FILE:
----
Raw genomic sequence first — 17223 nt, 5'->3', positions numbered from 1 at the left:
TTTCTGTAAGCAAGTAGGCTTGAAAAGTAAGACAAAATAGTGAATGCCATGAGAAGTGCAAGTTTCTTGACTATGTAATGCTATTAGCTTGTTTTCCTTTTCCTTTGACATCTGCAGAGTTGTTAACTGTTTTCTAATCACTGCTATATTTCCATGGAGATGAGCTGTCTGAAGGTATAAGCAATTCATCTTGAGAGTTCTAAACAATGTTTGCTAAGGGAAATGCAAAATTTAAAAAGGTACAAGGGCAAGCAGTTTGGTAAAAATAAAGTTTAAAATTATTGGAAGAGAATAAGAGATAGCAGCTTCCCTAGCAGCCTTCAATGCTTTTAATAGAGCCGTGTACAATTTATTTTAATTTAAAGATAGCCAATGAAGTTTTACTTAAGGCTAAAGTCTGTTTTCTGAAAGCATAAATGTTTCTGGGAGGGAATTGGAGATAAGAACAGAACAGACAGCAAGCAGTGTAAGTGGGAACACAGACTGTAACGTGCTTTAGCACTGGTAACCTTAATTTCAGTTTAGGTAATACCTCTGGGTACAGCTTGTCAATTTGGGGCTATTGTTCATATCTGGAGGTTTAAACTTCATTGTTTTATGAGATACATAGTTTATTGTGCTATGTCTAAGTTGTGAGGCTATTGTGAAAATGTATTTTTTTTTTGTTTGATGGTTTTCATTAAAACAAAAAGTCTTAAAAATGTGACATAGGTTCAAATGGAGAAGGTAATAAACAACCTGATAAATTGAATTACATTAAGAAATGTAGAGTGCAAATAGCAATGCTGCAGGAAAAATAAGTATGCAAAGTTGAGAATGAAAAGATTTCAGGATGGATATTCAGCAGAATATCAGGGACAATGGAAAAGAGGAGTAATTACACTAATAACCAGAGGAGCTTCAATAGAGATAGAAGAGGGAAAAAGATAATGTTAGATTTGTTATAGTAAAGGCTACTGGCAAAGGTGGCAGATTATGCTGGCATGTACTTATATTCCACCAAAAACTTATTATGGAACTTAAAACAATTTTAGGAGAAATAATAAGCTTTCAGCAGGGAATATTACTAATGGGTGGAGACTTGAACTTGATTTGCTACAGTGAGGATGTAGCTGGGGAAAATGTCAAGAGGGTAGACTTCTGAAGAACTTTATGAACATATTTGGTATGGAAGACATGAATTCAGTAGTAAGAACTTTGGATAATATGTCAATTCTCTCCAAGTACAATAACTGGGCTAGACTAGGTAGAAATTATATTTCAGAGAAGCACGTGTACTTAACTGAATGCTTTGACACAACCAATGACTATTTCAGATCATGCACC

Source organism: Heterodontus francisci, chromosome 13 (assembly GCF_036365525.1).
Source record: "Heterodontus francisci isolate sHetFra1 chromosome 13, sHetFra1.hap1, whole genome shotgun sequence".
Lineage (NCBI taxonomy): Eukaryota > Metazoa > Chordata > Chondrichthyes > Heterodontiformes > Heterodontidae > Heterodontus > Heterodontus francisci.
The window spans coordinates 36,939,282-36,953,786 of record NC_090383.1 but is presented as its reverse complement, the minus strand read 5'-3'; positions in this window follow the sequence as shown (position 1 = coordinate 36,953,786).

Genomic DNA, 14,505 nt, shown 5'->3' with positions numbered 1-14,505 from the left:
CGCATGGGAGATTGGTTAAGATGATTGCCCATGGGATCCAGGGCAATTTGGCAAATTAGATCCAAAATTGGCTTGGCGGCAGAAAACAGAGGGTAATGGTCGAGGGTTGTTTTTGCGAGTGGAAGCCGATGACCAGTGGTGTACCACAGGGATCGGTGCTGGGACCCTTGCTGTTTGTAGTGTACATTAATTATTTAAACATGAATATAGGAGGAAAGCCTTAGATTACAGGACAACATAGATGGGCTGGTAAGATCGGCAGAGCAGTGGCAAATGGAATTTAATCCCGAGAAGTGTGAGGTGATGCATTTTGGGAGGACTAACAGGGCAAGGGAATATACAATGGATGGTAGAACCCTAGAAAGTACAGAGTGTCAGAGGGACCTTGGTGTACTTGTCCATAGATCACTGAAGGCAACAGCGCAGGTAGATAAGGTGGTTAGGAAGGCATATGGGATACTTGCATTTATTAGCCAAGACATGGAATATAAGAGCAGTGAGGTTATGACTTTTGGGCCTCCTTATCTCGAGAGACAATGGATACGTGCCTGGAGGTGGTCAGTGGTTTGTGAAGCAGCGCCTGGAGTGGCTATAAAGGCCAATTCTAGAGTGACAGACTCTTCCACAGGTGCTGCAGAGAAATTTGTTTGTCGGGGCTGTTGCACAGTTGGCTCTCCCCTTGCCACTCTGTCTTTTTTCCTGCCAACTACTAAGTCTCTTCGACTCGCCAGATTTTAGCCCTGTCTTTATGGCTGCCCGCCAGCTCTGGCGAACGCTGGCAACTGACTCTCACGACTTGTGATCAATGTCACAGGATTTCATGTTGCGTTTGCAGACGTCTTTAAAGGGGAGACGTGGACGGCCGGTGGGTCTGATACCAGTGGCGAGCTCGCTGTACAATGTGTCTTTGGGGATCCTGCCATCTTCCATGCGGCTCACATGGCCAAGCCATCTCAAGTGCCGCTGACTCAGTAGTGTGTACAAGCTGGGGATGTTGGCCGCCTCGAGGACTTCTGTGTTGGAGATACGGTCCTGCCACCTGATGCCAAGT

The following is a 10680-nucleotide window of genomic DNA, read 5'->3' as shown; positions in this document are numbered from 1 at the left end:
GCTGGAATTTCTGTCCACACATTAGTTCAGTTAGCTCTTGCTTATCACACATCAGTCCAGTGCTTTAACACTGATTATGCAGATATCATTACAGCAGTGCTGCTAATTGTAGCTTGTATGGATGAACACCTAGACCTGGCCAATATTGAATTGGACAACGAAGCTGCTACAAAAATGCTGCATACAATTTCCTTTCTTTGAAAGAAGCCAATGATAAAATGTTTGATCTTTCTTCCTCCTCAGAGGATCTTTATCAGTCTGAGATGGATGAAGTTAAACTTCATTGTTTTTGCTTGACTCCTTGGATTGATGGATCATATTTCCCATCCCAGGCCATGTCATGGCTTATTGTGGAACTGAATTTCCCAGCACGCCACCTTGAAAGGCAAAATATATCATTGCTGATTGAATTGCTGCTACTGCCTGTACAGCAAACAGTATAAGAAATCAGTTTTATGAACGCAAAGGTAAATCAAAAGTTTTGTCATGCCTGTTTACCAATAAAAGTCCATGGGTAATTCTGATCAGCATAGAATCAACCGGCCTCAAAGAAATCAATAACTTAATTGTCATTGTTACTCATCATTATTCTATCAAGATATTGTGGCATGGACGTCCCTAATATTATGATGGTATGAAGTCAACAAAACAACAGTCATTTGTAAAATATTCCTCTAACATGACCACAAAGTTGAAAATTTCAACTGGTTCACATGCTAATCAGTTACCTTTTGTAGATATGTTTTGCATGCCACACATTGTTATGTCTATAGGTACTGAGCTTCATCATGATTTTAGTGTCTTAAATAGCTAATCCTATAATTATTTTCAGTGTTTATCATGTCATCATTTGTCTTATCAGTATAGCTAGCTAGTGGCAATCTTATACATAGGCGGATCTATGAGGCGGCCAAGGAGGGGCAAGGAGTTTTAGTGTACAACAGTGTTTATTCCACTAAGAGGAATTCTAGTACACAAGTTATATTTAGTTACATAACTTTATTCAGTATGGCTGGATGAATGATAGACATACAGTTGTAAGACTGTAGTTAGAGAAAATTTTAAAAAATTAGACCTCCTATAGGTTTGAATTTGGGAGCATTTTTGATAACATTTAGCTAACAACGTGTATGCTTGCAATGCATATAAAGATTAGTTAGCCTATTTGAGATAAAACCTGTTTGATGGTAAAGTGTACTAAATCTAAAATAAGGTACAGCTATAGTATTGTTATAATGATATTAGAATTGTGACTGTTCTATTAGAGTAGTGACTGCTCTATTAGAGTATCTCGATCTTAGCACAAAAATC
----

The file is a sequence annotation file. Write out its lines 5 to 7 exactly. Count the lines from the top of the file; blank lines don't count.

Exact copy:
Lineage (NCBI taxonomy): Eukaryota > Metazoa > Chordata > Chondrichthyes > Heterodontiformes > Heterodontidae > Heterodontus > Heterodontus francisci.
The window spans coordinates 36,939,282-36,953,786 of record NC_090383.1 but is presented as its reverse complement, the minus strand read 5'-3'; positions in this window follow the sequence as shown (position 1 = coordinate 36,953,786).

Genomic DNA, 14,505 nt, shown 5'->3' with positions numbered 1-14,505 from the left: